This often results in inequitable access to funding from local sources, especially for low-income communities. Some states make up for some of this inequity by adjusting the amount of state revenue a district receives based on its access to local revenue, but not all states do this.

Why can’t we predict next year’s school budgets? Shouldn’t school funding already have decreased since many people are out of work and probably not paying income taxes?

Well, not quite. State budgets, and school budgets, are set based on projections of tax revenue. COVID was an unpredictable event that revenue estimators could not have foreseen, and so the revenue impacts weren’t reflected in the models on which state and local budgets were built. According to the National Council on State Legislatures (NCSL), 33 states project revenue to drop between 1% and 15% for fiscal year 2020, and 39 have projected revenues for fiscal year 2021 to drop between 1% and 30%.

The true impact will only be certain once the sales tax books are closed for the year and  income taxes for 2020 are filed in April 2021. This is one place that will really vary from state to state, based on each state’s mix of revenue sources and the impact of COVID on individuals and businesses. Florida, for example, relies heavily on taxes tied to the tourism industry. Together with reductions in household spending in this very sales tax-dependent state, dollars from tourism have taken a big hit with fewer people going on vacation or traveling, contributing to a substantial projected revenue shortfall.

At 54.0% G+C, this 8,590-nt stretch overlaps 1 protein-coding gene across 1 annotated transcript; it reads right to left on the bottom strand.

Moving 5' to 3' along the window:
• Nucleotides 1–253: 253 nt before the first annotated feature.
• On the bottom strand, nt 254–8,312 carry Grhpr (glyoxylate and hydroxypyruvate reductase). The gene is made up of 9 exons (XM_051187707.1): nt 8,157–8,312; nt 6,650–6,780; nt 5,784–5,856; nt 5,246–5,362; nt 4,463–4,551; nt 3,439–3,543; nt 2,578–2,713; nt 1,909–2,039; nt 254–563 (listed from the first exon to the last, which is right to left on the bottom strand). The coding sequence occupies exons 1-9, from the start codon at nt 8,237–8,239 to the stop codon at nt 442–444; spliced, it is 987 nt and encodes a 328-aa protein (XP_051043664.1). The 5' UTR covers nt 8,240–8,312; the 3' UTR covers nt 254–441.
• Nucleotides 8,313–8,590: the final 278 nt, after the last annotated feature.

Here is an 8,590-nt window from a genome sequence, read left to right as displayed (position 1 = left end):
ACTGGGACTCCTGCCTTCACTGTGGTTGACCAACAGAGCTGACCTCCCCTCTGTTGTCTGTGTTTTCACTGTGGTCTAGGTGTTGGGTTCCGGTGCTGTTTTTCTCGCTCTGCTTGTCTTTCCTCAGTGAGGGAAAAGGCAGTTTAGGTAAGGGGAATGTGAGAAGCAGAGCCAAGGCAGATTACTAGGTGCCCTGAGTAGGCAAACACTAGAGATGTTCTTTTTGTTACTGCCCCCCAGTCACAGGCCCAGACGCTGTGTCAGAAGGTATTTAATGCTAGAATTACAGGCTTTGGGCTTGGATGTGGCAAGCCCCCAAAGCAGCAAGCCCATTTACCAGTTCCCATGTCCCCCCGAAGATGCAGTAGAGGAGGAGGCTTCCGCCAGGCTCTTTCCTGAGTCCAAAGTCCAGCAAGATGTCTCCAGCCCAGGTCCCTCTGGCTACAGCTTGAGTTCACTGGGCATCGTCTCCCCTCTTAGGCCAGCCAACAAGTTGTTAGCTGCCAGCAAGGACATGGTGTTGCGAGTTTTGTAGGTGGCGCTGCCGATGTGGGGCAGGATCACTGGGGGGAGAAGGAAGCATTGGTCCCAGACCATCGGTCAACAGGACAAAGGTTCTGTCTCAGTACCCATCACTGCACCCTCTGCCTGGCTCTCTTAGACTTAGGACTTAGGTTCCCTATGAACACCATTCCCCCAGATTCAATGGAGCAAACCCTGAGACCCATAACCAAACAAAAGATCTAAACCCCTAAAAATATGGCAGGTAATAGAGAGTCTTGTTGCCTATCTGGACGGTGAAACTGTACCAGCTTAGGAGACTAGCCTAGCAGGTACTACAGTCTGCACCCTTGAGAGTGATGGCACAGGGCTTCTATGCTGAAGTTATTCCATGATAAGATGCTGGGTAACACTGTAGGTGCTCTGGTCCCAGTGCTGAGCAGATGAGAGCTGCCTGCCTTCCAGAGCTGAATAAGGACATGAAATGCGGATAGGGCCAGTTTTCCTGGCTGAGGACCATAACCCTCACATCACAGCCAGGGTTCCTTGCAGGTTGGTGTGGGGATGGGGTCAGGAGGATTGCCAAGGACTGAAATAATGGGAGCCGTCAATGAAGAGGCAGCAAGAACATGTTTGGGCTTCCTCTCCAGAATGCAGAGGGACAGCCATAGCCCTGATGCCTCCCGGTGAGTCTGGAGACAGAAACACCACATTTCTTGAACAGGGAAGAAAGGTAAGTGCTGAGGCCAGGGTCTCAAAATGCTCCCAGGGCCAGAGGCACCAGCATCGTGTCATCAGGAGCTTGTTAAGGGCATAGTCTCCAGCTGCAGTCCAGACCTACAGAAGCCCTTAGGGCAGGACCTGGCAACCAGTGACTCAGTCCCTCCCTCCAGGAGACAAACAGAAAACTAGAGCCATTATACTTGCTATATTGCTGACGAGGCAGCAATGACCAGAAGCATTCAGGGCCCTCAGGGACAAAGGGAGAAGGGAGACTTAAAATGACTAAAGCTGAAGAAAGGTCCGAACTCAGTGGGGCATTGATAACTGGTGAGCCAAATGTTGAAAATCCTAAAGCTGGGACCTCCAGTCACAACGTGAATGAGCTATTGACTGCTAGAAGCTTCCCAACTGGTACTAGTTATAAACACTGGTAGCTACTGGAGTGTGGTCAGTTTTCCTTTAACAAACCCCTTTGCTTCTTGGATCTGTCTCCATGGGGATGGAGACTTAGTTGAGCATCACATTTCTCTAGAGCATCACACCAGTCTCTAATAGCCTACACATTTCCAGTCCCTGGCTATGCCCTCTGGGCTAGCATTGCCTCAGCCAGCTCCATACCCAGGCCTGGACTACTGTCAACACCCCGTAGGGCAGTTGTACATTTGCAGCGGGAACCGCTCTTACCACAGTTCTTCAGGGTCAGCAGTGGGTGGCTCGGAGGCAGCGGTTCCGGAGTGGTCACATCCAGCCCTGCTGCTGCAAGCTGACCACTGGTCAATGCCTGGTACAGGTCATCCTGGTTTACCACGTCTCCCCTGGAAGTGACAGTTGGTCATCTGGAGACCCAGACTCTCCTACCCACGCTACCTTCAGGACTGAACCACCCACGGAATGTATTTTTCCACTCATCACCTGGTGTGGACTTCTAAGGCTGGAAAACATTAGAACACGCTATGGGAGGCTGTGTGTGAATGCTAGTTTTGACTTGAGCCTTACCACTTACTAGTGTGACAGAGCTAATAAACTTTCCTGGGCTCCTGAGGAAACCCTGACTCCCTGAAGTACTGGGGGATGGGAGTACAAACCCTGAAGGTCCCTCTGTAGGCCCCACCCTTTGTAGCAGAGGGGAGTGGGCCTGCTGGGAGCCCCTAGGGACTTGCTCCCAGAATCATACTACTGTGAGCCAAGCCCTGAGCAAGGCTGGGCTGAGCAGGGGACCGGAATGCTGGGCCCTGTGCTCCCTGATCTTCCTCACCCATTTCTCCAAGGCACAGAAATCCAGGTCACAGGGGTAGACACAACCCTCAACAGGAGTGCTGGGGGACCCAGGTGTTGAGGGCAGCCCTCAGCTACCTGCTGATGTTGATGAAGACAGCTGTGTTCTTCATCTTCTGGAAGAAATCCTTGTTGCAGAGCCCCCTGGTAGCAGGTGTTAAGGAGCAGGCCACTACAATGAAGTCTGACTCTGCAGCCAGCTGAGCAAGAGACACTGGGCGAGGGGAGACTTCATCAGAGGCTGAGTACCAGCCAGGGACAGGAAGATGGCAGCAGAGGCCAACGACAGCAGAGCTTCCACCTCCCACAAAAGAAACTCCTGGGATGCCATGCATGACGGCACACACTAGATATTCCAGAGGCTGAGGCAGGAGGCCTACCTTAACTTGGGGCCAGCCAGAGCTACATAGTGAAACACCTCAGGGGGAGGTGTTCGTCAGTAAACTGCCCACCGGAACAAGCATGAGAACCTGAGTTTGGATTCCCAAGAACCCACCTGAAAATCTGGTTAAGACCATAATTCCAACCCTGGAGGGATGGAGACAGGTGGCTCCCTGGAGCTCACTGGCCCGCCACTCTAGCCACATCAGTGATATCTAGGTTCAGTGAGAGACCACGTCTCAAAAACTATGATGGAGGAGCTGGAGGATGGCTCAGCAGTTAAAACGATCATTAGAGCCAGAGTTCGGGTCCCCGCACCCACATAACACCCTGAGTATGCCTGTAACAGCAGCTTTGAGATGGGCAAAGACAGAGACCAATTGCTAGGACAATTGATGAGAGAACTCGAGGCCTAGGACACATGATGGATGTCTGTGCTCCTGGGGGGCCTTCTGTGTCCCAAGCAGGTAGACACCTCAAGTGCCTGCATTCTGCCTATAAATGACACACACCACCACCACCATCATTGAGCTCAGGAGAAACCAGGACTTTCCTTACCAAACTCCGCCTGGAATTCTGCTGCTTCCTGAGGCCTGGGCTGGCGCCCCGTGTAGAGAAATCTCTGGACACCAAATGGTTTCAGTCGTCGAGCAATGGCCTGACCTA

While there has been massive job loss and staggering unemployment, it’s actually hard to say how much impact this will have on state coffers. For one, the job loss has been concentrated on low-wage workers, who account for a lower share of total income tax revenue, leading some analysts to project that income tax revenues may not be as adversely affected as past downturns might predict. And while sales tax has certainly taken a hit, the jury is still out on the aggregate impact, since services (like haircuts) are often taxed differently than goods (like clothing), and many people have continued spending online during the pandemic. All that internet shopping might at least partially balance out other spending decreases.

This is not to make light of the real hardships experienced by individuals and businesses, nor does it mean there will be little or no impact on the revenue systems that fund vital public systems and supports. The magnitude of impact remains uncertain, and planning for the potential for significant impact to school budgets and other public systems is wise.

What are a few different scenarios you could imagine for schools?

First of all, some schools may already be feeling an impact because they’ve had unexpected costs like buying computers for students, purchasing personal protective equipment (PPE) for staff, or increasing cleaning protocols. Some of these schools may have offset costs with federal dollars through the CARES Act’s Education Stabilization Fund, which my former colleague Sara Mead wrote about in April.

K-12 education is usually the biggest spending category for states, so if states do lose tax revenue and need to make cuts, schools are likely to take a hit. Another large spending category for states is the state’s share of Medicaid, but during a public health crisis, it’s hard to imagine making substantive cuts to healthcare funding. Based on conversations with district leaders, anecdotally, they are expecting cuts anywhere from 5-20% in the next school year because of shifts in state revenue. But we really won’t know for another few months at least.